The moves are the latest in a turnaround effort aimed at boosting RDA's sagging stock price, now trading near $40, from about $55 two years ago.
"Some of you are as upset as I am that it's taking so long, but it is turning," Chairman-CEO James Schadt told analysts in New York last week.
The company put in a bid on a magazine property last week, an insider said, its first such attempt since buying what is now American Health for Women in 1990.
While declining to give details, Mr. Schadt confirmed to Advertising Age the company is looking at "four or five projects" involving launches and acquisitions.
Industry watchers believe RDA might bid on Hachette Filipacchi's crossword puzzle titles, known as Popular Magazines; they generate estimated revenue of $5.5 million a year and cash flow of $850,000.
A Hachette spokesman confirmed the titles are for sale, but said the publisher has received no formal offers.
NEW LOOK FOR BOOKS
Acquisitions are just one sign of RDA's new aggressiveness.
On the book front, Ogilvy & Mather Worldwide, New York, named as the company's first global agency last month, will tackle a major assignment as it looks to refresh RDA's Condensed Books, to be rechristened Select Editions in mid-1997.
Using TV, direct mail and the Internet, the agency hopes to craft a campaign to attract younger buyers.
The book unit is profitable-taking in $120 million a year in the U.S. alone-but has experienced serious erosion of its customer base, from a high of 1.2 million more than a decade ago to about 600,000 today.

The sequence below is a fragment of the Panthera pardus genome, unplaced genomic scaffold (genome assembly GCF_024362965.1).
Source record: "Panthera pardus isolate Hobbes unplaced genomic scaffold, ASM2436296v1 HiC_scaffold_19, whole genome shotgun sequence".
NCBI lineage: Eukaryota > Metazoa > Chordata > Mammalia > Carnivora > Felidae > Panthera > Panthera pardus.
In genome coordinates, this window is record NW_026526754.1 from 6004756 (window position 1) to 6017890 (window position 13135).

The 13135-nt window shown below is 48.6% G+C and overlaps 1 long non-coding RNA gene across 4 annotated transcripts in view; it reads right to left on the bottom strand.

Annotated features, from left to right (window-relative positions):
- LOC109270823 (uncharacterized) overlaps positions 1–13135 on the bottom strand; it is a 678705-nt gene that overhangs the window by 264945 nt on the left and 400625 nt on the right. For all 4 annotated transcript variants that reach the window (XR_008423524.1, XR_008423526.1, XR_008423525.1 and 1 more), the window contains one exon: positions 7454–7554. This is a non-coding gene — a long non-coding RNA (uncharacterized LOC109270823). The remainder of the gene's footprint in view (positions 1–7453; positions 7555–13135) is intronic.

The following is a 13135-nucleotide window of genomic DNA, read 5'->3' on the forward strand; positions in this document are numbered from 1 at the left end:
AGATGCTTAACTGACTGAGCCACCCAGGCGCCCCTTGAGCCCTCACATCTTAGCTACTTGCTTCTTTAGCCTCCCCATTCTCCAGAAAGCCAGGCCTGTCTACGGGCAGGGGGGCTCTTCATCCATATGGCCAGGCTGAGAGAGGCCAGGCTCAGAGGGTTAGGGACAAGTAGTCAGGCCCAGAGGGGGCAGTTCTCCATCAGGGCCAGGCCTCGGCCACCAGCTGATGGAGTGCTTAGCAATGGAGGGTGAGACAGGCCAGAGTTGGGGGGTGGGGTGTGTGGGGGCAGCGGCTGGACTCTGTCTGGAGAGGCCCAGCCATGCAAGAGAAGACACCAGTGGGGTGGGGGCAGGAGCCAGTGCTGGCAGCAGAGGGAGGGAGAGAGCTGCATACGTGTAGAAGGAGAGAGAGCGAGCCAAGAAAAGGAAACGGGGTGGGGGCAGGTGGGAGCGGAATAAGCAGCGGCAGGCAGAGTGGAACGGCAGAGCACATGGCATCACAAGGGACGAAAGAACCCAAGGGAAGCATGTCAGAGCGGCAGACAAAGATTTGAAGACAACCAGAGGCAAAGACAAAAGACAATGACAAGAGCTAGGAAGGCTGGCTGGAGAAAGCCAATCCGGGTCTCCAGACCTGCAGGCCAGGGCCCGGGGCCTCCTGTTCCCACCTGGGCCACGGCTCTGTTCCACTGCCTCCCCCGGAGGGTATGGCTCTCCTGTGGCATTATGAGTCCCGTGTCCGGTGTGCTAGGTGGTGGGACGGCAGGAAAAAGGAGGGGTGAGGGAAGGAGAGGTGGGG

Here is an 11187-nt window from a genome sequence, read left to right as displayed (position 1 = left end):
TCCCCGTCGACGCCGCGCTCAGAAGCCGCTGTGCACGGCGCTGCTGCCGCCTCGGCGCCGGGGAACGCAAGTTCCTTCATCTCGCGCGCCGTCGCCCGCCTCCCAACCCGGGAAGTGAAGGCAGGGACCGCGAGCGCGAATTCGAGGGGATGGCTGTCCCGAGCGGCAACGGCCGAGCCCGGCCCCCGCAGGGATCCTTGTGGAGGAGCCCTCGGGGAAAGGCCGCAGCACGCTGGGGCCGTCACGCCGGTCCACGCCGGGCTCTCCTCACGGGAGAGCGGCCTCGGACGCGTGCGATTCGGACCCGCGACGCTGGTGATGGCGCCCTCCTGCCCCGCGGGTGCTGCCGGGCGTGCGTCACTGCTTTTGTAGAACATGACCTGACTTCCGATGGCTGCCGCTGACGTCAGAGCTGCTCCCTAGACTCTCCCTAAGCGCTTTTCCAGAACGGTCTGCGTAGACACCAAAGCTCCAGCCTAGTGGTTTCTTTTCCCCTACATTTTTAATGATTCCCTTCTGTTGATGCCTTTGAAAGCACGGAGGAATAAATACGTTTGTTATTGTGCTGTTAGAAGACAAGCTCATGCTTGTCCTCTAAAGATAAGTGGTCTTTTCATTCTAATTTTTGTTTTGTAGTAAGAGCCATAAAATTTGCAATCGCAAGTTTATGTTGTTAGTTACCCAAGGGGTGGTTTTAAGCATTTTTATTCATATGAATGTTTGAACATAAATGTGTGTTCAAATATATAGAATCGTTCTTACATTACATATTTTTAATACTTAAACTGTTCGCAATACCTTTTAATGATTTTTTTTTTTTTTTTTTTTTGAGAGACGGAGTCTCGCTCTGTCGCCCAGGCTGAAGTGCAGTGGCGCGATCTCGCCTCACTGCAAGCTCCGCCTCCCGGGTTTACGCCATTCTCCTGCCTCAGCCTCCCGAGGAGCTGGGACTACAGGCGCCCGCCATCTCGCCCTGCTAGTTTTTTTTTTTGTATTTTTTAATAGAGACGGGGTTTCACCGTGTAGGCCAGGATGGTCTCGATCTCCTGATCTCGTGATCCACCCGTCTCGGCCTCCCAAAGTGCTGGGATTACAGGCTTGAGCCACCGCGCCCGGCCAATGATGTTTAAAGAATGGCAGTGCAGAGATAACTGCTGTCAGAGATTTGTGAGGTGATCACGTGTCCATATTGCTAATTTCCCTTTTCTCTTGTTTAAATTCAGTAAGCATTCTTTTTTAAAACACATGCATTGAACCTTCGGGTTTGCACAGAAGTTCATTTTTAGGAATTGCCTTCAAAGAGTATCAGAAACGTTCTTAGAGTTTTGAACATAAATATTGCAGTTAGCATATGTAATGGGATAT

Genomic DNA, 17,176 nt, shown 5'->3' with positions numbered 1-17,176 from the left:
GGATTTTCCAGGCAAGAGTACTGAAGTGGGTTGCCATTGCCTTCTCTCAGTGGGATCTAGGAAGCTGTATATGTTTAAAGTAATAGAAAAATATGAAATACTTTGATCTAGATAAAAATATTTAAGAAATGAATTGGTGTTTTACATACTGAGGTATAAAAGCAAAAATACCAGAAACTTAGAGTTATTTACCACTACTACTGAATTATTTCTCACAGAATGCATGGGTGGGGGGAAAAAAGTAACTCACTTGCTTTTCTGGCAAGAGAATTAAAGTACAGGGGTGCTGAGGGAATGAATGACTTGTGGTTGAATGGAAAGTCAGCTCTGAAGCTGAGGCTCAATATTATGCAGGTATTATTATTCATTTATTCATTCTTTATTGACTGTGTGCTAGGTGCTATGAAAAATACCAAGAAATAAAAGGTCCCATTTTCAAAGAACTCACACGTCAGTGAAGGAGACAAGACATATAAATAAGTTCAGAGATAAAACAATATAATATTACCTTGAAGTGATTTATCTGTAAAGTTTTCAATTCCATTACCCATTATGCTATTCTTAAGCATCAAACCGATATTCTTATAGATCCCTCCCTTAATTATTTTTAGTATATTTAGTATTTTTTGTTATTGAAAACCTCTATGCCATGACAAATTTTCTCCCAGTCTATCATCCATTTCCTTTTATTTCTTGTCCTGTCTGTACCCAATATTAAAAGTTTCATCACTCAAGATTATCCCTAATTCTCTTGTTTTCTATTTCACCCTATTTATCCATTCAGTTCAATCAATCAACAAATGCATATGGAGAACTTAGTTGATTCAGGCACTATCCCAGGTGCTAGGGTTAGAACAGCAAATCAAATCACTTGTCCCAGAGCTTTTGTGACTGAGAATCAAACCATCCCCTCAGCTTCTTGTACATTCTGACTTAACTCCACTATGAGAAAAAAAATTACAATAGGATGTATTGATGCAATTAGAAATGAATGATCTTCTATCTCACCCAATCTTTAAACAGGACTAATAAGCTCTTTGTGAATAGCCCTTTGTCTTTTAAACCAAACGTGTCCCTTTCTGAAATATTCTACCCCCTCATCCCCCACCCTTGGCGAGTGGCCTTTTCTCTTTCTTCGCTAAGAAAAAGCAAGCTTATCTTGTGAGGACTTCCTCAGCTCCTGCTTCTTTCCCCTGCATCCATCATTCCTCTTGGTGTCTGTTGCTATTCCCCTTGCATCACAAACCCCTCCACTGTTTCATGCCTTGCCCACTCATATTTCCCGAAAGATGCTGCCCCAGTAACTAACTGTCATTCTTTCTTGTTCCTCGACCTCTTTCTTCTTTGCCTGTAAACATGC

Flagship Reader's Digest, meanwhile, will roll out three demographic editions in April targeted to do-it-yourselfers, health-conscious women and the mature market. Each will have a circulation of 1 million.
COMPUTER EDITION COMING
Earlier this year, RDA scrapped a 4.1 million rate base "Power Plus" demographic edition in favor of a more targeted 1.3 million circulation, high-income edition called "RD Gold." A computer edition will be added later.
"The vision is to have at least eight demographic editions by the end of next year," said Gregory Coleman, VP-general manager of the magazine division and publisher of the domestic edition of Reader's Digest. Advertisers "are clamoring for efficiency and targeting. They don't want waste."
In other moves, RDA over the past two years has slashed its worldwide work force more than 20% and radically rolled back the volume of sweepstakes mailings it sends out to promote magazine subscriptions.
"The customer got tired," said Mr. Schadt, in explaining the direct-mail shift, aimed at cutting mailings while increasing response rates worldwide.